5 Annoying Things I Learned Trying to Find my Own Tenant

6 min read

Back in 2014, I decided to try and rent out my property without using a real estate agent. I thought the cost of listing and advertising was nothing, compared to the thousands of dollars I’d save. Things got complicated fast, and then degenerated into midnight rants on Twitter and Facebook:

Finding a tenant for your property is basically getting a second job

If you think you can find a tenant by sticking ads in the newspaper and waiting, then you’re in for more disappointment than someone who upgraded to the salted egg yolk fries. You’ll be spending so much time marketing your unit, it’s almost a second job.

Lady on the phone and checking her watch
If a second job earns you negative dollars per hour, that is.

Some of the annoying things that you’ll soon learn are:

1. Asking how to rent out your property, on any website, will draw more real estate agents than useful answers

On multiple sites where I posted the question “how do I rent out my property myself”, I drew loads of replies in a matter of hours. And every one of those replies was:

  • You can do it yourself but I can do it for you. Please contact me on XYZ
  • Singapore’s rental market this year (insert nonsense statistics), but “easier to get a real estate agent to do it for you”
  • Contact me directly at XYZ and I can help you

It was incredibly hard to get a detailed response to questions like where I should advertise, or how much I should set the rent at. I don’t fault the agents for that (because why would they take the huge amount of time to answer all my questions, if I’m specifically trying to not pay them). My point is simply that you shouldn’t expect a big load of help, just by asking on the internet.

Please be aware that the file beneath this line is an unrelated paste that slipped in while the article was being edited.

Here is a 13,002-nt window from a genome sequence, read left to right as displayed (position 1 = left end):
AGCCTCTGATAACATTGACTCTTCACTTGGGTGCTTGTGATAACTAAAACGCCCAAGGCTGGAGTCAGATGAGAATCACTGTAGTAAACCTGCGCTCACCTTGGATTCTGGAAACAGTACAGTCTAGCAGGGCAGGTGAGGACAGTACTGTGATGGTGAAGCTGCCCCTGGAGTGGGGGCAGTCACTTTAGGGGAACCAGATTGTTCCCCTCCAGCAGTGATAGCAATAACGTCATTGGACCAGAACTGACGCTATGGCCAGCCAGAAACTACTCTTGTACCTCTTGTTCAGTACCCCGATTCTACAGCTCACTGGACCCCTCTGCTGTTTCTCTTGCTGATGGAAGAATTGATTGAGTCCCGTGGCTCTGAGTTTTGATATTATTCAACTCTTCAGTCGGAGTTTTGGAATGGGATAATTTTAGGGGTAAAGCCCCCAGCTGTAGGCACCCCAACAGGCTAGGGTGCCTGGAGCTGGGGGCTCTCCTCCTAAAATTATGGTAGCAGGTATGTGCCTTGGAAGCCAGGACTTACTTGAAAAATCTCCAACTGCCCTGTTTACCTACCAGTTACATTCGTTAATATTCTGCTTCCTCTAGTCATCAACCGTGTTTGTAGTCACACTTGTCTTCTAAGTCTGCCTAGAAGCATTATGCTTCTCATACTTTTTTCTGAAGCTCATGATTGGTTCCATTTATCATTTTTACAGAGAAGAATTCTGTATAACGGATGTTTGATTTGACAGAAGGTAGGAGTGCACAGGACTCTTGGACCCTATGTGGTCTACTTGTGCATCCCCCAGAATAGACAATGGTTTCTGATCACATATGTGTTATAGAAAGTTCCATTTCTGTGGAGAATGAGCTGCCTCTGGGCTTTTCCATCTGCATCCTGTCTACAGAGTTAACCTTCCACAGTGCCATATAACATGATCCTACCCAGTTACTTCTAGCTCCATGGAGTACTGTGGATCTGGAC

Note that it’s very easy to find information on the rules and regulations; what’s not easy is finding out details like how to create an effective listing.

Online chat function on a computer
“I need help not needing your help” is a statement that tends to cut off useful advice.

2. Most phone calls you get are from other landlords or property owners, not prospective tenants

I want to point out you can check the rental rates in your neighbourhood much more easily than calling multiple landlords; just click around on this map. But clearly, the people who called me didn’t know that ( 99.co was very new at the time).

I’d say that, out of all the phone calls I got, about half of them were just curious home owners in the neighbourhood. They weren’t interested in renting, they just wanted a sense of what the rental market was like.

The problem is, there’s no way for me to filter these calls. If someone lies and says they’re a factory manager from Malaysia looking to rent, how am I to know otherwise? I just had to waste my time answering all those queries, in the vague hope that at least some were genuine.

This is a problem that still persists today, if you’re trying to rent our your own unit.

3. Going to and from your property for viewings is expensive, and messes up your work schedule

Taxi driving through ERP
You’ll basically end up paying the property agent’s commission to Grab instead.